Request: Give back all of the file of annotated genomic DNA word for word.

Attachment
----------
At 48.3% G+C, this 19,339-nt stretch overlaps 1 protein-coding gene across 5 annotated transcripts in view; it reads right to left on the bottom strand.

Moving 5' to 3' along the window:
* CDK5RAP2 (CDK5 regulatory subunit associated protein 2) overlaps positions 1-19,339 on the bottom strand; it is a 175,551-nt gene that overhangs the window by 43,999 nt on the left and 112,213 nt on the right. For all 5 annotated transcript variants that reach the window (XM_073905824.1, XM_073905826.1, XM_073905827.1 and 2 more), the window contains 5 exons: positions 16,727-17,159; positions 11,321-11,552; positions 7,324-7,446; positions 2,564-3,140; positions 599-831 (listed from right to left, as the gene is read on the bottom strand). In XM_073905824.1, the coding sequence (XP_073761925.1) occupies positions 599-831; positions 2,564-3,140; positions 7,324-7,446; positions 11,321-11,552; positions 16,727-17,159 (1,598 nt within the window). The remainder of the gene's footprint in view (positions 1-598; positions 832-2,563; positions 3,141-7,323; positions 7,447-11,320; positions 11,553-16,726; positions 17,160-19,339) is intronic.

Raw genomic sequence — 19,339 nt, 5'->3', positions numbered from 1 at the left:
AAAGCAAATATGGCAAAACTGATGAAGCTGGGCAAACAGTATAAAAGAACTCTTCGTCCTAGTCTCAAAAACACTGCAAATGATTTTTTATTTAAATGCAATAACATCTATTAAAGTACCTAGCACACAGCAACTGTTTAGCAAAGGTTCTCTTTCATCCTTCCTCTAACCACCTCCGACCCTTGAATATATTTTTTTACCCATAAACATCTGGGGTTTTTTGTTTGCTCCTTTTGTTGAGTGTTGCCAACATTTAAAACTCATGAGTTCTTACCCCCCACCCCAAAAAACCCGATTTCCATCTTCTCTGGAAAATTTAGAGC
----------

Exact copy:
At 48.3% G+C, this 19,339-nt stretch overlaps 1 protein-coding gene across 5 annotated transcripts in view; it reads right to left on the bottom strand.

Moving 5' to 3' along the window:
* CDK5RAP2 (CDK5 regulatory subunit associated protein 2) overlaps positions 1-19,339 on the bottom strand; it is a 175,551-nt gene that overhangs the window by 43,999 nt on the left and 112,213 nt on the right. For all 5 annotated transcript variants that reach the window (XM_073905824.1, XM_073905826.1, XM_073905827.1 and 2 more), the window contains 5 exons: positions 16,727-17,159; positions 11,321-11,552; positions 7,324-7,446; positions 2,564-3,140; positions 599-831 (listed from right to left, as the gene is read on the bottom strand). In XM_073905824.1, the coding sequence (XP_073761925.1) occupies positions 599-831; positions 2,564-3,140; positions 7,324-7,446; positions 11,321-11,552; positions 16,727-17,159 (1,598 nt within the window). The remainder of the gene's footprint in view (positions 1-598; positions 832-2,563; positions 3,141-7,323; positions 7,447-11,320; positions 11,553-16,726; positions 17,160-19,339) is intronic.

Raw genomic sequence — 19,339 nt, 5'->3', positions numbered from 1 at the left:
AAAGCAAATATGGCAAAACTGATGAAGCTGGGCAAACAGTATAAAAGAACTCTTCGTCCTAGTCTCAAAAACACTGCAAATGATTTTTTATTTAAATGCAATAACATCTATTAAAGTACCTAGCACACAGCAACTGTTTAGCAAAGGTTCTCTTTCATCCTTCCTCTAACCACCTCCGACCCTTGAATATATTTTTTTACCCATAAACATCTGGGGTTTTTTGTTTGCTCCTTTTGTTGAGTGTTGCCAACATTTAAAACTCATGAGTTCTTACCCCCCACCCCAAAAAACCCGATTTCCATCTTCTCTGGAAAATTTAGAGC